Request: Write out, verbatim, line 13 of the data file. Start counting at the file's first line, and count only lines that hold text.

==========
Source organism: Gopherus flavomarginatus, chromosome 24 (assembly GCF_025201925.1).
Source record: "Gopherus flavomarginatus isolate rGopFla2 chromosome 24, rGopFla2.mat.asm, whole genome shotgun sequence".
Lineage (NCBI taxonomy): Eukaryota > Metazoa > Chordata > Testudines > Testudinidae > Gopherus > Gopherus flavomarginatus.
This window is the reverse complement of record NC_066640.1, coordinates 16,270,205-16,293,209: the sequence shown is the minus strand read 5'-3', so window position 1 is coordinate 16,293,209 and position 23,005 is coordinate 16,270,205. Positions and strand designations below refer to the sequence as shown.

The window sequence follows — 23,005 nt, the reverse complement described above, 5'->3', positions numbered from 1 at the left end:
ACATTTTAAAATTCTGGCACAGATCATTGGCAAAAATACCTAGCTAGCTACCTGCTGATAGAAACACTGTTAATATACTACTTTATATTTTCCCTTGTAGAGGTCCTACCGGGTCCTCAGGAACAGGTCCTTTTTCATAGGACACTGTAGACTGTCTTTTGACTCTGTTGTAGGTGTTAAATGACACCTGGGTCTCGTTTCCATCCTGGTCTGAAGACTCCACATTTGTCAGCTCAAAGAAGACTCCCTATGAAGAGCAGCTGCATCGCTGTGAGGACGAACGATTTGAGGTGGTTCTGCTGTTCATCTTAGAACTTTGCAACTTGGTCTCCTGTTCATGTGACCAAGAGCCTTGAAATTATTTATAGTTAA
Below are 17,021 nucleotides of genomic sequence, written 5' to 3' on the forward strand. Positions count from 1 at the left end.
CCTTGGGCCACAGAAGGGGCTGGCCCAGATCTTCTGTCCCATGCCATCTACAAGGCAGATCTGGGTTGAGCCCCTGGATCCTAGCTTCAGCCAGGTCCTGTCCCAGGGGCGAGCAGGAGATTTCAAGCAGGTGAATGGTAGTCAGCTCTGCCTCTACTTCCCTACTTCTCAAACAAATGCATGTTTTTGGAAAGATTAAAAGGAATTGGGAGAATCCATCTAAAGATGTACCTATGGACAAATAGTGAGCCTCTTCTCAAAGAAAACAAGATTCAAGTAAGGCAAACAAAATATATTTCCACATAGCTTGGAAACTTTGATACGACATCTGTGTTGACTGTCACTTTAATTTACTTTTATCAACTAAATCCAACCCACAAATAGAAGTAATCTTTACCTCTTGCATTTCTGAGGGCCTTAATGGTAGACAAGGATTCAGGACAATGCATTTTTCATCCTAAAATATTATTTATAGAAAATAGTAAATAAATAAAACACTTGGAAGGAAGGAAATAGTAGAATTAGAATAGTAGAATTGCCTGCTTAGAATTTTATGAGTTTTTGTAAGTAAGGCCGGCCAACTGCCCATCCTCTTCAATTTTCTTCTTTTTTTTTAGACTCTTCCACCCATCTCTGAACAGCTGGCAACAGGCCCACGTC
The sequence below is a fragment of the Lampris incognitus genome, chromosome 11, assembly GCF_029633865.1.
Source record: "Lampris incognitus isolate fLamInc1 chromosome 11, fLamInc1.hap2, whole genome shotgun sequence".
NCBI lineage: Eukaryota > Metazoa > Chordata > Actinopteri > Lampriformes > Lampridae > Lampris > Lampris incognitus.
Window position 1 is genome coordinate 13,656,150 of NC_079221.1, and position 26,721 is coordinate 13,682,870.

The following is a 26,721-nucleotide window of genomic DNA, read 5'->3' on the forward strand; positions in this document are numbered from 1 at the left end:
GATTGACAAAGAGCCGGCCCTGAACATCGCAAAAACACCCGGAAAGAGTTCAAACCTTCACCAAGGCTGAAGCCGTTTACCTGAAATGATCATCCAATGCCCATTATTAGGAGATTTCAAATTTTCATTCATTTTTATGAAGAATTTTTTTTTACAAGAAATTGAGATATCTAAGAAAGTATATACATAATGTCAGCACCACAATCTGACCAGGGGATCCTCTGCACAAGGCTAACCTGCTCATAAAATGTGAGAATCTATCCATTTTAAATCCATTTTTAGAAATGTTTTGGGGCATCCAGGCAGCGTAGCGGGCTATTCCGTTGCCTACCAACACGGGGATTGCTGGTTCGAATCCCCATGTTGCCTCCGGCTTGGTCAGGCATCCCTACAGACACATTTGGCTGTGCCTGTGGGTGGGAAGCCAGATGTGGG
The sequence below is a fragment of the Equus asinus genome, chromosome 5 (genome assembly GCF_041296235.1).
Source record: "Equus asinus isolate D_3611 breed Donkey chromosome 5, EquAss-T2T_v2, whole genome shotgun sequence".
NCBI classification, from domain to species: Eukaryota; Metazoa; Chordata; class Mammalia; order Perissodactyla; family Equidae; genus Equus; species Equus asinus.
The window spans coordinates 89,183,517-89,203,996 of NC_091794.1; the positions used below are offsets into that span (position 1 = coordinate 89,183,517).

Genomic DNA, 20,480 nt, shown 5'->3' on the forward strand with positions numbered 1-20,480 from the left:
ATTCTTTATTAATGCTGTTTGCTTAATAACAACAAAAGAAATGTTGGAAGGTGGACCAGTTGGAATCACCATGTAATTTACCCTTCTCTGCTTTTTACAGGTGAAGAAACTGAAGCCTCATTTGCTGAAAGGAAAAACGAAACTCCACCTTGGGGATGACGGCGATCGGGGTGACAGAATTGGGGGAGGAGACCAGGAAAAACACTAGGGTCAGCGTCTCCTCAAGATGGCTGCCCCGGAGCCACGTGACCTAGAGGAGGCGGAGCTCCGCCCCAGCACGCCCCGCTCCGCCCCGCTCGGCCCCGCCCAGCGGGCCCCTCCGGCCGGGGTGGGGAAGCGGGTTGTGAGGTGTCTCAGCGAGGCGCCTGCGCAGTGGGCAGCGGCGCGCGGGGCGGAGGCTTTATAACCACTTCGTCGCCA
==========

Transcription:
The following is a 26,721-nucleotide window of genomic DNA, read 5'->3' on the forward strand; positions in this document are numbered from 1 at the left end: